Saturday, March 8, 2014

It's not "just an addiction"

Although my 21 year old son has a mother who advocates smokeless alternatives for smokers, he and his older brother (who was quite anti-smoking when he was younger) both started smoking. My younger son tried e-cigarettes, but didn't really get into them until some of his smoking friends made the switch. My elder son soon followed suit.

The other day, my younger son posted a photo of his new e-cigarette "wrap" on his Facebook page. His uncle then posted this:
"I just quit outright. Not sought out a surrogate....E-cigs are like giving up sex, but feeling that doing a blow up doll every night is not at all the same. Why waste money? Just live smoke free, and end the social addiction aspects, which keep you in "smokers mode" Just quit the actual habit, and walk away a richer man...Nicotine is neither hallucinogenic, nor pleasing. it merely takes away the craving for more nicotine. That is all it does."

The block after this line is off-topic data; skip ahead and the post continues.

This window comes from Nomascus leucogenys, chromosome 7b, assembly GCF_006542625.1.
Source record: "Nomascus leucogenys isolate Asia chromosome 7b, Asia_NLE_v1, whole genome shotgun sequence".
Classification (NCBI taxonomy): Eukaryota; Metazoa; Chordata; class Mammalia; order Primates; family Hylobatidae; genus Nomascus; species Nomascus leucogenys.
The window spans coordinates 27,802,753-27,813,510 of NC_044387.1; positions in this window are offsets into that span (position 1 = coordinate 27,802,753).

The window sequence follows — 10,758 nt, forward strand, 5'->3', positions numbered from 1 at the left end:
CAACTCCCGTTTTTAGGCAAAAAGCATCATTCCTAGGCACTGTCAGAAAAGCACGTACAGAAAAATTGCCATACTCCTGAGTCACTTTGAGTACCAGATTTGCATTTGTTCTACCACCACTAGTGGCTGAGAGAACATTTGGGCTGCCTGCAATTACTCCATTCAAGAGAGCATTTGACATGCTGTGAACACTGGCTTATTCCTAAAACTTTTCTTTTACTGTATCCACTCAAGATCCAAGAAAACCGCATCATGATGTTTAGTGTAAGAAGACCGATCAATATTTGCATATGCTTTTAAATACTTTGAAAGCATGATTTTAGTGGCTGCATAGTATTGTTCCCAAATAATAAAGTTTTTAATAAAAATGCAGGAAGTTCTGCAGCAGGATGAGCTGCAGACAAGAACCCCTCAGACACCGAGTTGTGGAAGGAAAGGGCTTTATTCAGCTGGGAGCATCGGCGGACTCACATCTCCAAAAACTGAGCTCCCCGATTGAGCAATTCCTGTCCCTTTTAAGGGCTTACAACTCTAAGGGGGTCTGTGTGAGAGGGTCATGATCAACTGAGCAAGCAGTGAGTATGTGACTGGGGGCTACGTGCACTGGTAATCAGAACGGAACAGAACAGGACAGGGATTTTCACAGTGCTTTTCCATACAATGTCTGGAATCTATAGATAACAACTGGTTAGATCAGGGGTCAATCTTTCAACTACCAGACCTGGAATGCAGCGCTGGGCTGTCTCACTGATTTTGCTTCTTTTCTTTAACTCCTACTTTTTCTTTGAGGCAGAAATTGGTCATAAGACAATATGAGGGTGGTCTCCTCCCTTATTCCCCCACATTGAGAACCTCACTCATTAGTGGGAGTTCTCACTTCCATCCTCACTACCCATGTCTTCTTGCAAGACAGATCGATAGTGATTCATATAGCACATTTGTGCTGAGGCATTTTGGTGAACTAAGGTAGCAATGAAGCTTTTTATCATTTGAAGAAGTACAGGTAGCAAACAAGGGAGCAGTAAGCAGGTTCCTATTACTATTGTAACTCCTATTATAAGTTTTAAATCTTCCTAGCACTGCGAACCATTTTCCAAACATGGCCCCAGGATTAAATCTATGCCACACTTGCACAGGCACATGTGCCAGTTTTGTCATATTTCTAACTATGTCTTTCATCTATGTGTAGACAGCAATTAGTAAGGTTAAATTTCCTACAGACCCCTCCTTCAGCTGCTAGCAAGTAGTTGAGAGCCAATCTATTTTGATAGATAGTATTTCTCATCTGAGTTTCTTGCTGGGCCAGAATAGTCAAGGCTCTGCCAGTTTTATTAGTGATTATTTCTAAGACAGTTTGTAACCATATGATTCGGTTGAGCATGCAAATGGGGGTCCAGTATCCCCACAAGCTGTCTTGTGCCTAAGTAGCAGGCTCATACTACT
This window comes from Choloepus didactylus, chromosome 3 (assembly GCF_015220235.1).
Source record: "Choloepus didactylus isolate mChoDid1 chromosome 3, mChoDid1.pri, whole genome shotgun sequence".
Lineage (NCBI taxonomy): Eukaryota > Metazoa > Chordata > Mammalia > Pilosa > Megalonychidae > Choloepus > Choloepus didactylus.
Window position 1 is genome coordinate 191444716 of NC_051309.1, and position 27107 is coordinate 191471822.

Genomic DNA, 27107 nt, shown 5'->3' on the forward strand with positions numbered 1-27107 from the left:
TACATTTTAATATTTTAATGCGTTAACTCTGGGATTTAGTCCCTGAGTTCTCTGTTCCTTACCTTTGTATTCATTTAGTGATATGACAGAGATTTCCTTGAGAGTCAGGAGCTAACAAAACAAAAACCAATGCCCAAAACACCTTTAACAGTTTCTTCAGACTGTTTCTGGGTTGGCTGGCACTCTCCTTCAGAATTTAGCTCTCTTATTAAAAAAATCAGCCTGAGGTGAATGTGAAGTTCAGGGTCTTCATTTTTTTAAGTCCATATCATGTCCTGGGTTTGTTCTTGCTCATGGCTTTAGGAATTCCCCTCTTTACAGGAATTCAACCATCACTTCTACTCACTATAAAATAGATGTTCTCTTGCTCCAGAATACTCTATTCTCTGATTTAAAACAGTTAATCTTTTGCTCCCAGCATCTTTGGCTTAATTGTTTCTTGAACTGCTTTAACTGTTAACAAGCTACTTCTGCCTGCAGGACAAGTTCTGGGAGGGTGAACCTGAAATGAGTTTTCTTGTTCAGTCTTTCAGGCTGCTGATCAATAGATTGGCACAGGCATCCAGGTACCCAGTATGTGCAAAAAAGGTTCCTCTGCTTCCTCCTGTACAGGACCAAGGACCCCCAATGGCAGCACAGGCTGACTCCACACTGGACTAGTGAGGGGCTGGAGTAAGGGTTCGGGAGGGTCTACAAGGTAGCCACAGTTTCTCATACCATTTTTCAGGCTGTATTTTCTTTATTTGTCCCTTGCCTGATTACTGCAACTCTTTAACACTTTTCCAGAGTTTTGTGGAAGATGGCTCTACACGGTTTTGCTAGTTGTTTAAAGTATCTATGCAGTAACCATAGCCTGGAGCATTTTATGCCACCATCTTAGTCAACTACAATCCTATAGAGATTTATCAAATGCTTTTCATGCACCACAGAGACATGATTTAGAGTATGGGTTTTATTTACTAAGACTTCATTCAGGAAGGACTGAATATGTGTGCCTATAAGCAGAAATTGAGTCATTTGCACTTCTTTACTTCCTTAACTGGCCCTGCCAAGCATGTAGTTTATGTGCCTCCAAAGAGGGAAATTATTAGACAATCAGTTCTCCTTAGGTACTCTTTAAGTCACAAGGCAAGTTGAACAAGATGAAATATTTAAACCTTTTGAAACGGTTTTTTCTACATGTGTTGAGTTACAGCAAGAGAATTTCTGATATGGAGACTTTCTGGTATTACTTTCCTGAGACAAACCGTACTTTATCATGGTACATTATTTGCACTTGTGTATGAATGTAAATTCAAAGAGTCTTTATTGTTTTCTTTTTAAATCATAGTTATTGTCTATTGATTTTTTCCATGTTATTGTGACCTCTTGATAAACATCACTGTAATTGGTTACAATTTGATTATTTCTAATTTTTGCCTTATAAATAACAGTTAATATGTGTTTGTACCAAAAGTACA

My son then posted:
"Mom, educate this man please. lol"
I told him, "It's pointless to try to explain it to some people, sweetie. They'll never understand that vaping is just as "pointless" as coffee. I'm just very happy you and your friends aren't smoking anymore!"

It was clear that my former brother-in-law has been convinced by the anti-tobacco propaganda and arguing with such people is an exercise in futility. If you have quit smoking and are the better for it, there is no way you'll be convinced that any other course of action many be better for someone else. But I felt his beliefs are shared by so many others that they still needed to be discussed.